mutate(severity = factor(severity, levels = sev)) %>% # order left->right by severity
  arrange(ip) %>%
  mutate(ip = factor(ip, levels = rev(unique(ip)))) %>% # order alpha by mirror name so it's easier to ref
  ggplot(aes(severity, ip, fill=n)) +
  geom_tile(color = "#b2b2b2", size = 0.125) +
  scale_x_discrete(name = NULL, expand = c(0,0.1), position = "top") +
  scale_y_discrete(name = NULL, expand = c(0,0)) +
    name = "# Tests", option = "cividis", na.value = ft_cols$gray
  ) +
    title = "CRAN Mirror SSL Test Summary Findings by Severity"
  ) +
  theme_ft_rc(grid="") +
  theme(axis.text.y = element_text(size = 8, family = "mono")) -> gg

# We're going to move the title vs have too wide of a plot

gb <- ggplot2::ggplotGrob(gg)
gb$layout$l[gb$layout$name %in% "title"] <- 2


Thankfully most SSL checks come back OK. Unfortunately, many do not:

filter(ssl_tests,severity == "HIGH") %>% 
  count(id, sort = TRUE)
id n
cipherlist_3DES_IDEA 37
cipher_order 34
RC4 16
cipher_negotiated 10
LOGJAM-common_primes 9
SSLv3 6
cert_expiration_status 1
cert_notAfter 1
fallback_SCSV 1
secure_client_renego 1
filter(ssl_tests,severity == "CRITICAL") %>% 
  count(id, sort = TRUE)
id n
cipherlist_LOW 16
TLS1_1 5
cert_chain_of_trust 1
cipherlist_aNULL 1
cipherlist_EXPORT 1
SSLv2 1

Some CRAN mirror site admins aren’t keeping up with secure SSL configurations. If you’re not familiar with some of the acronyms here are a few (fairly layman-friendly) links:

You’d be hard-pressed to have me say that the presence of these is the end of the world (I mean, you’re trusting random servers to provide packages for you which may run in secure enclaves on production code, so how important can this really be?) but I also wouldn’t attach the word “secure” to any CRAN mirror with HIGH or CRITICAL SSL configuration weaknesses.

Getting Ahead[er] Of Myself

We did the httr::HEAD() request primarily to capture HTTP headers. And, we definitely got some!

map_df(mir_dat, ~{

  if (length(.x$head$headers) == 0) return(NULL)

  host <- .x$host

  flatten_df(.x$head$headers) %>%
    gather(name, value) %>%
    mutate(host = host)

}) -> hdrs

count(hdrs, name, sort=TRUE) %>%
name n
content-type 79
date 79
server 79
last-modified 72
content-length 67
accept-ranges 65
etag 65
content-encoding 38
connection 28
vary 28
strict-transport-security 13
x-frame-options 8
x-content-type-options 7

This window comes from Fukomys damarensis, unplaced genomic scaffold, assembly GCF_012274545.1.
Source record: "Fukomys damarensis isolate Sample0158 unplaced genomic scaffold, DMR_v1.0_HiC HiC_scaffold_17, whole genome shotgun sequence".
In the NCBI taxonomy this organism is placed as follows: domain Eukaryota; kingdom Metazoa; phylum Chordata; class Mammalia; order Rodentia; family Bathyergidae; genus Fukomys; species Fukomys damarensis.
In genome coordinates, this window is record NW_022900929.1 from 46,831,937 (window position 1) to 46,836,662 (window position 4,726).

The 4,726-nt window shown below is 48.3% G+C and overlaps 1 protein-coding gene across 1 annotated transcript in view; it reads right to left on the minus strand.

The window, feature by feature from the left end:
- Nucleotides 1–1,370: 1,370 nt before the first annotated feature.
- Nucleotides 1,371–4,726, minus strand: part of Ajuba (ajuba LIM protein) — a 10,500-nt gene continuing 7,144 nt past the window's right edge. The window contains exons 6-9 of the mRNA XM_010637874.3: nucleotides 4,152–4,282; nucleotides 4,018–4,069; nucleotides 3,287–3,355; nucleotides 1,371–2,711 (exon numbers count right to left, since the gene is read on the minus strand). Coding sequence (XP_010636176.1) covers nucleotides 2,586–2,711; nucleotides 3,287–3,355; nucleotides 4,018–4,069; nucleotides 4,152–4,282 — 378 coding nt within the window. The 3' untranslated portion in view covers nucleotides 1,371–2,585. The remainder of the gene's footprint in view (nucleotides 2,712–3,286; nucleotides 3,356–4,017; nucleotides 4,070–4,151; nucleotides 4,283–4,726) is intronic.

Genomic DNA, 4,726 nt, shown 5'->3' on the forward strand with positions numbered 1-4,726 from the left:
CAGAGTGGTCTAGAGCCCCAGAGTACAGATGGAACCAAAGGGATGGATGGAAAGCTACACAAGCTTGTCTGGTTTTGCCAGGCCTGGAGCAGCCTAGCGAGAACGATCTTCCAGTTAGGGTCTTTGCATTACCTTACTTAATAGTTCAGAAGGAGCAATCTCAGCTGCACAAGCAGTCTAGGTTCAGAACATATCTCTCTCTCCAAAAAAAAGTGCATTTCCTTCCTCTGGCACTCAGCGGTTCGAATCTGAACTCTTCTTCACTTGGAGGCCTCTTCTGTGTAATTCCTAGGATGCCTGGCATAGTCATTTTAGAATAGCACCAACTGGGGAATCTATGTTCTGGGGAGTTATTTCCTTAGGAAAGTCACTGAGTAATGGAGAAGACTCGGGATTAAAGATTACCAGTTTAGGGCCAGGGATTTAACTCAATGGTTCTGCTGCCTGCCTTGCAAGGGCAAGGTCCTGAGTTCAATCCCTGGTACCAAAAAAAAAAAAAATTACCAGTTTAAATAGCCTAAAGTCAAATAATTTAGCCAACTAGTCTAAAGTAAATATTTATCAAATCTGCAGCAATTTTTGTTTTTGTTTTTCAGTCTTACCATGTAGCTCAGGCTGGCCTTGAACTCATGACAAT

cache-control 4
expires 3
x-xss-protection 3
cf-ray 2
expect-ct 2
set-cookie 2
via 2
ms-author-via 1
pragma 1
referrer-policy 1
upgrade 1
x-amz-cf-id 1
x-cache 1
x-permitted-cross-domain 1
x-powered-by 1
x-robots-tag 1
x-tuna-mirror-id 1
x-ua-compatible 1

There are a handful of “security” headers that kinda matter so we’ll see how many “secure” CRAN mirrors use “security” headers:

  "content-security-policy", "x-frame-options", "x-xss-protection",
  "x-content-type-options", "strict-transport-security", "referrer-policy"
) -> secure_headers

count(hdrs, name, sort=TRUE) %>%
  filter(name %in% secure_headers)
name n
strict-transport-security 13
x-frame-options 8
x-content-type-options 7
x-xss-protection 3
referrer-policy 1

I’m honestly shocked any were in use but only a handful or two are using even one “security” header. uses all five of the above so good on ya Commonwealth Scientific and Industrial Research Organisation!

I keep putting the word “security” in quotes as R does nothing with these headers when you do an install.packages(). As a whole they’re important but mostly when it comes to your safety when browsing those CRAN mirrors.

I would have liked to have seen at least one with some Content-Security-Policy header, but a girl can at least dream.

Version Aversion

There’s another HTTP response header we can look at, the Server one which is generally there to help attackers figure out whether they should target you further for HTTP server and application attacks. No, I mean it! Back in the day when geeks rules the internets — and it wasn’t just a platform for cat pictures and pwnd IP cameras — things like the Server header were cool because it might help us create server-specific interactions and build cool stuff. Yes, modern day REST APIs are likely better in the long run but the naiveté of the silver age of the internet was definitely something special (and also led to the chaos we have now). But, I digress.